A Queensland creative will have the opportunity of a lifetime after being awarded a $25,000 Queensland-Smithsonian Fellowship.
Donna said her focus will be to develop regional arts programs that reflect the lived experiences and the everyday creativity of regional and remote communities.
“We sometimes fall down in Queensland in delivering arts programs to regional areas that resonate with those communities,” Dr Hancox said.
“The Cooper Hewitt has a great deal of experience in working with communities in developing arts programs and arts policies that increase civic participation and are reflective of local community life.
“My aim is to learn from what the Cooper Hewitt does successfully and bring those approaches and processes back to Queensland so we can look at developing similar regional arts frameworks here.”
Minister for Innovation, Science and the Digital Economy Leeanne Enoch said that the fellowship program will pay for travel and accommodation expenses in the United States.
“The fellowship program has been running since 2001 and researchers who have been through the program come back to Queensland with strong links to their counterparts in the United States and a wealth of knowledge they share with their colleagues back home.”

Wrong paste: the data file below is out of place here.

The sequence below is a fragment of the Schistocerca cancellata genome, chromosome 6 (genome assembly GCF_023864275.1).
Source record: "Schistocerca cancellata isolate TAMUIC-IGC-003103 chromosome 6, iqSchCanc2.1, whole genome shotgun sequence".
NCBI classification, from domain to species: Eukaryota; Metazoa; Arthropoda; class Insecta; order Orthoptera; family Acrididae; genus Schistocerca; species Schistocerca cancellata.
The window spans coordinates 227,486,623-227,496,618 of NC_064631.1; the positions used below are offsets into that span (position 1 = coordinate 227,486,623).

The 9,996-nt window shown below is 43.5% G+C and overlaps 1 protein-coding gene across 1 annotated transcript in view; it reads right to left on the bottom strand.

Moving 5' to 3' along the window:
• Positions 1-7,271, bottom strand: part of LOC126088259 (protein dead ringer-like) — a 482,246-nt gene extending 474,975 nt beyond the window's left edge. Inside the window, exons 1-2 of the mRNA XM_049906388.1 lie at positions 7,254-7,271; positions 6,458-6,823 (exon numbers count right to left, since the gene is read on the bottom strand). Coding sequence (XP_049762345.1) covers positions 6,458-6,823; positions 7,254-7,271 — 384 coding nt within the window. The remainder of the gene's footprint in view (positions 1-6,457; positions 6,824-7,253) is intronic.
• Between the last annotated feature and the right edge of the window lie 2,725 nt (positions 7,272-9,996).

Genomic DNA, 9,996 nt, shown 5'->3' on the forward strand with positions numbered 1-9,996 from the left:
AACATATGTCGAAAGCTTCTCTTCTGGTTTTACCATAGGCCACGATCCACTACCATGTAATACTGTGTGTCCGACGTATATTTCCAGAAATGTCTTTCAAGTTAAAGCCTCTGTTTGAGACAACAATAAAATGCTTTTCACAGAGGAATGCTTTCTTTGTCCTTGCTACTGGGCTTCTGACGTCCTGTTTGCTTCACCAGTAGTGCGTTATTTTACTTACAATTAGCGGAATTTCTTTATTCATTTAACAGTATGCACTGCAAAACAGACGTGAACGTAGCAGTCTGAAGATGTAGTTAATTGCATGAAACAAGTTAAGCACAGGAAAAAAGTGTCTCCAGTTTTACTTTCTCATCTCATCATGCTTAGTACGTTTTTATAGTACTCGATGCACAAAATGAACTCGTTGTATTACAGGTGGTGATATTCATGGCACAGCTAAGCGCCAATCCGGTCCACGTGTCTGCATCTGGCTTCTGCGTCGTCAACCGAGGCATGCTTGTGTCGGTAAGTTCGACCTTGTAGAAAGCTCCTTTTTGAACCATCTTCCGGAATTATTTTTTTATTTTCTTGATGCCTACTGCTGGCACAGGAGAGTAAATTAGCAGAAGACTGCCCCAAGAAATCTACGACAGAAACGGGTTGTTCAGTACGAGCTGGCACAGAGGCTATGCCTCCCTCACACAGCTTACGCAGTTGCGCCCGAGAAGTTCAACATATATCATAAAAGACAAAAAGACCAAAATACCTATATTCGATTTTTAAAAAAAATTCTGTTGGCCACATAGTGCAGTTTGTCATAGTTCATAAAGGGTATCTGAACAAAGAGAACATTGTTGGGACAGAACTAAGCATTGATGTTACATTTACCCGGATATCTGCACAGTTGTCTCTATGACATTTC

The Queensland-Smithsonian Fellowship program gives Queenslanders the opportunity to collaborate with leading researchers at the Smithsonian Institution, the world’s largest museum and research complex, with 19 museums, nine research centres and more than 140 affiliate museums around the world.
Donna is also part of QUT’s Writing the Digital Futures team which is a three year project that brings together international knowledge and expertise in digital writing to cement Queensland as a centre of innovation in writing and publishing within Australia.
The purpose of the Writing the Digital Futures project is to change community and professional perceptions of storytelling and publishing in a digital age, with particular emphasis on transmedia/multi-platform storytelling.